Mexico

We just got back from a vacation in Mexico. Neither of us had ever been there, and it was definitely different than anywhere else I’d ever traveled. I’d never been to a place that caters SO MUCH to American tourist. We stayed on Cozumel, and we couldn’t even find an ATM that would dispense pesos there– we could only get US dollars. Usually my travel advice is just to get money out of the ATM in local currency instead of bringing cash and paying exchange fees, but in this case that wasn’t the wisest idea– it was expensive to get money out of the ATM, and everyplace took US dollars anyway. Also sunscreen was super expensive! We didn’t bring any because we didn’t check luggage, but we considered buying it at the airport in Dallas inside security (where we had a layover), but thought it would be more expensive there than in Mexico. Boy were we wrong– it was like $15 for a normal-sized bottle– and in 5 days we nearly went through 2 bottles. So those are my two pieces of advise for anyone (Americans, anyway) traveling to any of the tourist meccas in Mexico– just bring a bunch of cash and plan to use US dollars, and bring sunscreen!

Aside from those two small inconveniences, the trip was great. We have a lot going on right now between my husband’s work issues and corresponding emotional distress, trying unsuccessfully to have a baby, etc, and both of us needed this vacation like we’d never needed one before. I feel amazingly rejuvenated.

Our first afternoon down there, Tuesday, it was a bit rainy, so instead of going to the beach or pool or anything, we went into the town, San Miguel, on Cozumel. Our hotel was about 10 minutes’ drive outside of town, and we did end up renting a car (we got a roped into a time share presentation, but it did get us a good deal on the car– $50 + 90 minutes of our time for the week). I liked the town a lot. My husband thought it seemed a bit unsafe, because outside of the tourist area it looks a little bit run down. But I reminded him that we weren’t in the US, and when we went on our excursion to Chichen Itza the next day, our tour guide, Mitch (who my spouse had a bit of a man crush on, haha), reiterated that. He told us the island is very safe, even though we might feel like it’s unsafe because places that look how parts of the island look would be considered slums in the US. Sad but true. Anyway, it reassured my spouse, which was good.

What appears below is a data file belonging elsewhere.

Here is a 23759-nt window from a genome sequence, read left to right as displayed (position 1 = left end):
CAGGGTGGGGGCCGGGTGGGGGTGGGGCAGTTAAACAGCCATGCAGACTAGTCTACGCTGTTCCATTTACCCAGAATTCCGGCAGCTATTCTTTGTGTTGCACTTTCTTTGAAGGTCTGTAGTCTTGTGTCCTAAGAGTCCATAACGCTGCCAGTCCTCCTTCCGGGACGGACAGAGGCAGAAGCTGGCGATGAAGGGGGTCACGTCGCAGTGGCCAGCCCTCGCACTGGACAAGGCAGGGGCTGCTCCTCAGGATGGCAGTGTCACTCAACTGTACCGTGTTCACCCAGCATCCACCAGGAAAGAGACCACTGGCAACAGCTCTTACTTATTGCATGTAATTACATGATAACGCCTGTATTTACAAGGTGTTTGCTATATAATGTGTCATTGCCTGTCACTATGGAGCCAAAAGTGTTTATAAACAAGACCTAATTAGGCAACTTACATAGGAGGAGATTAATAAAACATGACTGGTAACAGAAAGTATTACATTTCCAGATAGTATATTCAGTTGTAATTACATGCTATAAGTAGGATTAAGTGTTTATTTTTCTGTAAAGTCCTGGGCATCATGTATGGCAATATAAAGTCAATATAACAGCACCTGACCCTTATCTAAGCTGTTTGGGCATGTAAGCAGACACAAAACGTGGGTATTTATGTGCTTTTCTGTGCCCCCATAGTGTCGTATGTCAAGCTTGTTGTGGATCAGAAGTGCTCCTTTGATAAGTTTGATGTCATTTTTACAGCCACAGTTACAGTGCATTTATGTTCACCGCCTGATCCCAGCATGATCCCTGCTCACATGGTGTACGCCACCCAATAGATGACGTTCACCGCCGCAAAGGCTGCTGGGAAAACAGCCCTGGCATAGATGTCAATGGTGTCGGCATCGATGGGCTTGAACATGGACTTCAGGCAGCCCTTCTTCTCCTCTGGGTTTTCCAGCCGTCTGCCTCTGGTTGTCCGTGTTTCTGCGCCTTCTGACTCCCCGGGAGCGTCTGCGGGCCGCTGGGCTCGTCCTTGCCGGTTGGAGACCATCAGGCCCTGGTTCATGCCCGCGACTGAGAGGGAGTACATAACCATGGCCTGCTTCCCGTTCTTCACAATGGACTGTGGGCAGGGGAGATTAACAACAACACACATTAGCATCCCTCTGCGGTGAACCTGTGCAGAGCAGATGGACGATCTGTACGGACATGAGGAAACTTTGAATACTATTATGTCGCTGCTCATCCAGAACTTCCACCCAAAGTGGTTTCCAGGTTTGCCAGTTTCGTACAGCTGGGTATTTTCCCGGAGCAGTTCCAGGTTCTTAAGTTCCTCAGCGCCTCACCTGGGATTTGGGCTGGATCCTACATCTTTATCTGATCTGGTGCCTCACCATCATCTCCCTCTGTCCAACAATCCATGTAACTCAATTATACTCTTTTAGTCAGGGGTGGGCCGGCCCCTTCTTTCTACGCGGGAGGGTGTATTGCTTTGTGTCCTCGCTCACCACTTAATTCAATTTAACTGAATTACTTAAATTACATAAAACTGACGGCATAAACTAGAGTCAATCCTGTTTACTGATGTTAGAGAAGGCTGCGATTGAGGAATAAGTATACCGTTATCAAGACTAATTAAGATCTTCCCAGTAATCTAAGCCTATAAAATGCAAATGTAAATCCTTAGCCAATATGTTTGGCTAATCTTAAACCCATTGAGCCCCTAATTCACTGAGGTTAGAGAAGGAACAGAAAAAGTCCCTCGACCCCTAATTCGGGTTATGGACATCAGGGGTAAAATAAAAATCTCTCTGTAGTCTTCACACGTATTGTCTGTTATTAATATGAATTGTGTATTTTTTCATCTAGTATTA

One of the first things we saw was these dogs standing on the roof in San Miguel and barking. It was awesome.

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Optimism vs Pessimism

Some people live their lives as pessimists, constantly expecting the worst so misfortune doesn’t sneak up and catch them unawares. The problem with this philosophy is that you can’t escape pain– everyone faces it at one time other another. But living in pessimism, while it may not exactly be painful, robs life of joy and replaces it with negativity. It pervades.

Pessimism is also the easy way out. It seeks to avoid or minimize pain instead of dealing with it. Optimism, while a more enjoyable state in which to live, is harder, because bad things do happen.

The key to optimism is resiliency. You have to be brave and strong, accept that bad things will happen to you, but believe that you have the power to overcome your pain.